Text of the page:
The Persona Craze Nears an End
Fellow speech industry consultants have been predicting the demise of the animated, entertainment-oriented persona for some time. Thankfully, there are increasing signs that the end is now approaching. Hyped for marketing reasons that have nothing to do with system effectiveness, the persona fad may be finally running out of steam.
It is not that any and all personae are bad. In fact, personae run the gamut from the benign and business-like to the unbearably bubbly. While subtle persona variables, which might be present in even the benign and businesslike, can also irritate users, it is the excesses that are typically found in the bubbly and animated personae that can absolutely infuriate those who call into the system.
Strangely enough, the promoters and defenders of these over-the-top personae fail—or refuse—to recognize just how powerfully annoying these things can be. The situation has left many IVR owners out on a limb: they drank the Kool-Aid and bought into the myth. They invested considerable time and money creating their corporate personae, and they were very proud of them at first. However, user feedback is now filtering in and the word that they are receiving is that users don’t like them.
Not Hard to Tell
Are you concerned that you may have drank the Kool- Aid too? If so, how can you tell if your persona is over the top and annoying to your customers? The simple answer is to conduct observational usability testing.
In an observational usability test, an analyst audits actual interactions between an application and its users. This data is then mined for variables like speech recognition errors, confusion states, impatient barge-ins, expletives, and other emotional responses. The numbers alone can tell the story, but nothing is more undeniable than data that shows angry users lashing out against a system that has annoyed them.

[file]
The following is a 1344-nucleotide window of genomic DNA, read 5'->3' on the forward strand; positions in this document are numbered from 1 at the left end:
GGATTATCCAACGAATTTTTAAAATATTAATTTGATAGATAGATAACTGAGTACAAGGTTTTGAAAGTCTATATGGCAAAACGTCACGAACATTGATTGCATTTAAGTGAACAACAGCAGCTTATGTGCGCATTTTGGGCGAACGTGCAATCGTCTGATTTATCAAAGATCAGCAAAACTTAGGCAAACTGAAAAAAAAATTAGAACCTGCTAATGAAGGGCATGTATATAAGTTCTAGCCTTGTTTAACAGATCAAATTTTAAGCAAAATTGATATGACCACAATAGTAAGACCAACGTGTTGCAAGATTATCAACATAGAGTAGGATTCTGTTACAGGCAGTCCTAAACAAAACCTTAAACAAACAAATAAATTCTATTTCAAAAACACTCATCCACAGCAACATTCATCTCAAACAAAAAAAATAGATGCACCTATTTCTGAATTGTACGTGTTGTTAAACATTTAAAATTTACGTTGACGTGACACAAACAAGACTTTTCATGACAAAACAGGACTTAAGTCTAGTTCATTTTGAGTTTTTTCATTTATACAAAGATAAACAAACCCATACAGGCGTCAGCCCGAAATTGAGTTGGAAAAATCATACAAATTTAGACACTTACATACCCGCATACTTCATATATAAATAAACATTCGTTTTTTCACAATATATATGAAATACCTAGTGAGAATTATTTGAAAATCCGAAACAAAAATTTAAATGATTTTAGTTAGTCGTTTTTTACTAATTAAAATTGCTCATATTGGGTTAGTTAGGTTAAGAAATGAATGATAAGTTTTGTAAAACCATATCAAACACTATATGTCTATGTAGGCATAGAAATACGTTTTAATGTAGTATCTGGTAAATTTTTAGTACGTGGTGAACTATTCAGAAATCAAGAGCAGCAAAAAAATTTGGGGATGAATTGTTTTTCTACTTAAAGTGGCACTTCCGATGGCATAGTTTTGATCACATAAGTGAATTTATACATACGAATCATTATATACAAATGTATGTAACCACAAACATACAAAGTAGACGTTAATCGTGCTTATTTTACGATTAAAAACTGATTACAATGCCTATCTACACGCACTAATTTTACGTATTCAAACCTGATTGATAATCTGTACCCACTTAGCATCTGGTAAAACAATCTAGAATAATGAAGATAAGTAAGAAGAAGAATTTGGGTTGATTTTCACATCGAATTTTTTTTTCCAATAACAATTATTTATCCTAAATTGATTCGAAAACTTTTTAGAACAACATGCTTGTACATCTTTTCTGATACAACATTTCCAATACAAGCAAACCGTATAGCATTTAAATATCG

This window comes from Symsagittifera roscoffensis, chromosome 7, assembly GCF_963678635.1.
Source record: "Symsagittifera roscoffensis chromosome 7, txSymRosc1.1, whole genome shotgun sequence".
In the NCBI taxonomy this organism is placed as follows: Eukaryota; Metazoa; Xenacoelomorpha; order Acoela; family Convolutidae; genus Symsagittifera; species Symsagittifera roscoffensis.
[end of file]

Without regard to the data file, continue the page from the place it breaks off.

So what can you do if your persona is causing pain to customers or potential customers calling into your IVR? Fortunately, repairing an overly perky persona can often be a relatively easy process.
I routinely perform speech application diagnostic services that, among many other variables, evaluate the persona of the application. Given that the annoying characteristics of many personae are easy to demonstrate, I am increasingly called upon to de-animate the excessively emotive ones among them. This sort of intervention does not often require serious surgery. In fact, many of the annoying variables can be removed or otherwise blunted by fairly superficial changes in prompt content and intonation.
That being said, I do not wish to trivialize the de-animation of an over-the-top persona. There is a very real relationship between the experience of speech recognition errors and other setbacks in the user experience and the power of a persona to irritate a user. In the diagnostic and repair
work that I do, I almost always have to address these issues as well.
Whether the end has finally come for the emotive persona remains to be seen. Some industry entities still actively promote the idea and I suppose that means that someone, somewhere, must still be listening.
To those still pondering the persona proposition, I ask that you consider some simple facts.
An inappropriate persona can do the following:
• establish unrealistic user expectations;
• distract a user who would otherwise be focused on task completion;
• annoy a user with its socially inappropriate emotionality; and
• add insult to injury when a session goes bad.
And lest we forget, even an appropriate persona cannot:
• make a dysfunctional application functional;
• add value to a questionable value proposition; or
• make an unusable application more usable.
Walter Rolandi is founder and owner of The Voice User Interface Co. in Columbia, S.C. He provides consultative services in the design, development, and evaluation of telephony-based voice user interfaces and evaluates ASR, TTS, and conversational dialogue technologies. He can be reached at firstname.lastname@example.org.